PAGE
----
- Teacher How high can they fly with their wings?
Bugscope Team I don't think they fly very well -- just in little bursts, to get away from predators, for example
Bugscope Team they can use the wind, especially from storms, to help transport them long distances
- Bugscope Team butterflies can shed a few scales and never notice
- Bugscope Team wing scales, and scales in general, serve in part to help insects get out of webs they might've fallen or flown into
- Teacher Are each of the scales different colors?
Bugscope Team groups of the scales are different. They will either have different types of pigment granules, or the structure will look slightly different so that light refracts off them differently
- Bugscope Team the scales are what feel like fine powder to us when we touch a butterfly or a moth's wings
- Bugscope Team so yes as Cate says, scales are responsible for the color we see on some wings; and some of those colors come from pigments. some of the color comes from the width and shape of the latticework we are seeing now
- Teacher What are these lines and are they rounded or flat?
Bugscope Team those are the ribs of the scale, and they are three-dimensional, like tiny ladders
- Bugscope Team so in a way they are rounded
- Teacher What are we looking at?
Bugscope Team this is the mouthpart of a mosquito responsible for cutting into our skin so that it can drink
- Bugscope Team it acts like a steak knife and there are 3 others, I believe, that help this one
- Bugscope Team there may be four of these tiny stylets, as Cate says
- Bugscope Team they slide side by side when they cut into your skin
- Teacher What are these bumps?
Bugscope Team those are the sharp parts. They may not look like it because we are magnified so much, though. They are the part that helps cut
- Bugscope Team the mouthparts we are looking at now are usually concealed inside a sheath -- the proboscis
- Teacher John says it looks like a slide. When it bites us, what does it do with the blood?
Bugscope Team another part of the fascicle that we do not see right now is a siphon tube that delivers saliva and brings back blood
Bugscope Team she uses the blood as an energy source so she can have enough energy to lay eggs
- Teacher Is this his compound eye?
Bugscope Team yes right in the middle is a compound eye!
- Bugscope Team the male ants, like this one, do not live very long; they may even be refused entrance to the nest by the other ants
- Teacher Why are there tiny hairs on his eye?
Bugscope Team in other insects, like fruitflies, we know that the tiny hairs help them gauge windspeed and wind direction. so maybe those serve the same purpose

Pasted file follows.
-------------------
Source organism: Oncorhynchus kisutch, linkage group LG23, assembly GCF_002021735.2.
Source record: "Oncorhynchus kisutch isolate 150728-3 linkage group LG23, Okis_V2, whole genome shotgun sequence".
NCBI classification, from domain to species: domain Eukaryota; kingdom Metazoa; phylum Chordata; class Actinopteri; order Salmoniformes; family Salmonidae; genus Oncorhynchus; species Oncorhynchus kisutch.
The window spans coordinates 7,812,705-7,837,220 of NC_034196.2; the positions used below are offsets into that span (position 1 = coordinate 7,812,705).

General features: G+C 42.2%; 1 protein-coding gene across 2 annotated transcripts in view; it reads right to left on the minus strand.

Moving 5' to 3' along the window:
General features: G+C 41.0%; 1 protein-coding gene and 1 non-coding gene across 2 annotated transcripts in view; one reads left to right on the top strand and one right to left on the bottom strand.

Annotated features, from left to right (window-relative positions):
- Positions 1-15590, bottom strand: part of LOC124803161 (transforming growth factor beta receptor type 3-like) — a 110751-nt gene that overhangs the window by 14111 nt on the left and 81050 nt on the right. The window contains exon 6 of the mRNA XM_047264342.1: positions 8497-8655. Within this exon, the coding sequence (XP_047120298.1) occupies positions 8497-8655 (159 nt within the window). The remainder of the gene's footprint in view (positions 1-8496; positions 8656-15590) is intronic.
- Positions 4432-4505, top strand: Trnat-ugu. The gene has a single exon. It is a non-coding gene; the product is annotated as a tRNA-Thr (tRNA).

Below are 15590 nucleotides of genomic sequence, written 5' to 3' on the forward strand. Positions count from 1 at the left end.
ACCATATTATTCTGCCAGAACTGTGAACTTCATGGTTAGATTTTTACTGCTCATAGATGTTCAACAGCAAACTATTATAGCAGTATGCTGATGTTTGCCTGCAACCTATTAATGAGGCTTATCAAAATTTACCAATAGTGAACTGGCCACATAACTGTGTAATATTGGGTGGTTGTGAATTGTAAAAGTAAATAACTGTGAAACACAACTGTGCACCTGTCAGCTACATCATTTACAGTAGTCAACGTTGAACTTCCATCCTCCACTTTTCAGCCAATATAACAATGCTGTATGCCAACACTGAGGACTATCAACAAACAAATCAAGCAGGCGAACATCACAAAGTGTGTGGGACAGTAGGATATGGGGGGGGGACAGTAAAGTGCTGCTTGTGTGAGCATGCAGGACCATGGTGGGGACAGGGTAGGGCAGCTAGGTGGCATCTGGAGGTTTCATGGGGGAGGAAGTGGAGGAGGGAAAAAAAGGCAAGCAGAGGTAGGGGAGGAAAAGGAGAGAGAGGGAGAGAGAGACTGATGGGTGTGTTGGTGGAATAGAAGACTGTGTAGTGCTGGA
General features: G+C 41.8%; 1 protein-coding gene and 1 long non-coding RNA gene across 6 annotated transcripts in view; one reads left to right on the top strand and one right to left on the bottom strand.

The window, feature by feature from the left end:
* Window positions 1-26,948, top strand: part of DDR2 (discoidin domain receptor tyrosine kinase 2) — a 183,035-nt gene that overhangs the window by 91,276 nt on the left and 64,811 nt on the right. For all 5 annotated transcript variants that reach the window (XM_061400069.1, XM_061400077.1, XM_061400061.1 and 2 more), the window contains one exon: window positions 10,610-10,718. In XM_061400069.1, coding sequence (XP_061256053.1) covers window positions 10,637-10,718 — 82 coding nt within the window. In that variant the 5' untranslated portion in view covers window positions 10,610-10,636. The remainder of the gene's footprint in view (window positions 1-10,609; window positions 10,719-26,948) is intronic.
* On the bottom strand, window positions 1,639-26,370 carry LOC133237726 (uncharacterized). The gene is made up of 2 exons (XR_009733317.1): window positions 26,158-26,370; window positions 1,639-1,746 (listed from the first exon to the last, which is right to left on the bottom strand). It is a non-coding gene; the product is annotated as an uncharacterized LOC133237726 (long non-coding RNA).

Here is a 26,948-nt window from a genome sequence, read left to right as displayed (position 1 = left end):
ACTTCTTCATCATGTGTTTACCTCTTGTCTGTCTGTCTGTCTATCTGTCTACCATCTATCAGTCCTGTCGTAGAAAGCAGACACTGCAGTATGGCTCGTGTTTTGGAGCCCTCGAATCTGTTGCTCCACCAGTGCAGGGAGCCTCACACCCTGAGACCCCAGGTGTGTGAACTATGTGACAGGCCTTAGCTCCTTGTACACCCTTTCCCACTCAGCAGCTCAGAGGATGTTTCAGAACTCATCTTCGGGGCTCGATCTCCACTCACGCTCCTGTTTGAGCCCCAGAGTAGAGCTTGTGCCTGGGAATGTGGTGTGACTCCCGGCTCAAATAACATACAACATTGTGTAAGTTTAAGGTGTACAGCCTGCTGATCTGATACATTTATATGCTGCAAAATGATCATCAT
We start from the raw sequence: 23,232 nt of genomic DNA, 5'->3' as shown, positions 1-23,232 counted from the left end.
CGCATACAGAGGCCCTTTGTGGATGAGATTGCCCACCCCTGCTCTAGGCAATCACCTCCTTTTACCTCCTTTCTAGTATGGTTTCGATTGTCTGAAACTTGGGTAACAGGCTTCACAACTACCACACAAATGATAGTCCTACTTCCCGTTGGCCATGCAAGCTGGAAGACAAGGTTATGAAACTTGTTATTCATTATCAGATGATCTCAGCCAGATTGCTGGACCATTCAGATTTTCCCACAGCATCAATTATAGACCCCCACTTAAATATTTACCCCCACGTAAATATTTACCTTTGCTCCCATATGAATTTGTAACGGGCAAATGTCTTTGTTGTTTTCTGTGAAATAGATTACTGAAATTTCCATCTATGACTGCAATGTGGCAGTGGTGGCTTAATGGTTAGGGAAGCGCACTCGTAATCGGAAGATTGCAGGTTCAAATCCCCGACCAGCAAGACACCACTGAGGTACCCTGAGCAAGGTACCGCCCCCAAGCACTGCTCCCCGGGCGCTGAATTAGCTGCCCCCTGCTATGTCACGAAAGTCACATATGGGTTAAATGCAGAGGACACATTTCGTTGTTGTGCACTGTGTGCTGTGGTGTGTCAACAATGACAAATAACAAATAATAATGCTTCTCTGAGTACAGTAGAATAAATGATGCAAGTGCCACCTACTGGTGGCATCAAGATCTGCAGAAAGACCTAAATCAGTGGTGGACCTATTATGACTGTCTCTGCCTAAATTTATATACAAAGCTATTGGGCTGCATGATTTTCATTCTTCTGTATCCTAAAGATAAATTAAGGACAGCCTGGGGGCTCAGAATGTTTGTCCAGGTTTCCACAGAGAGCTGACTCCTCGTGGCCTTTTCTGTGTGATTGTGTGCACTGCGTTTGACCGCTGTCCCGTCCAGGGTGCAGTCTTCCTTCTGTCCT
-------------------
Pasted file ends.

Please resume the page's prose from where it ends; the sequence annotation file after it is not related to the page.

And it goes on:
- Teacher Why do the male ants fly?
Bugscope Team they fly so they can breed with queen ants in the air, far from the nest
- Bugscope Team the queen ant, when she gets back to the nest, will lose her wings and never fly again
- Teacher How come the male ants can't go into the nests
Bugscope Team I am not sure, but it may be that they do not serve a useful purpose anymore. They may have chemicals on them that smell foreign to the guard ants, as well.
- Teacher How big is the queen ant compared to the male flying ant?
Bugscope Team i'm not sure how much bigger, but she is bigger
- Teacher Are there any other female flying ants besides the queen?
Bugscope Team it's my understanding the only ones with wings are queens and the males
- Teacher What are we looking at?
Bugscope Team these are gills on a caddisfly larva
Bugscope Team they are aquatic as larvae, and are also predatory, catching other insects
- Teacher is this like seaweed to catch things?
Bugscope Team they are responsible for breathing underwater.
- Teacher Ashley wants to know if their life is like a frog, living on both land and water?
Bugscope Team kind of. As a larva they live in the water, but as an adult, they are more like a flying predatory insect that is not aquatic at all
- Teacher Is this a claw?
- Teacher What is this that we are looking at?
Bugscope Team the tail end has hooks that make it so it won't be carried away in a stream. It roots itself in place
- Teacher What does it eat?
Bugscope Team they will eat other small insects are algae
- Bugscope Team this is an ambush bug. It sits on flowers and waits for an insect to go by so it can grab one and drink bug juices
- Teacher We'd love to learn more, but the bell just rang. Thank you so much for your time. We've learned a lot today.
- Bugscope Team thanks fro using bugscope today. We hope you all had a good time!
- Bugscope Team for*
- Bugscope Team you can go to your member page https://bugscope.beckman.illinois.edu/members/2011-016 at anytime to view chat and images from today
- Bugscope Team and here is the inside of the chamber, where you can see all the insects are sitting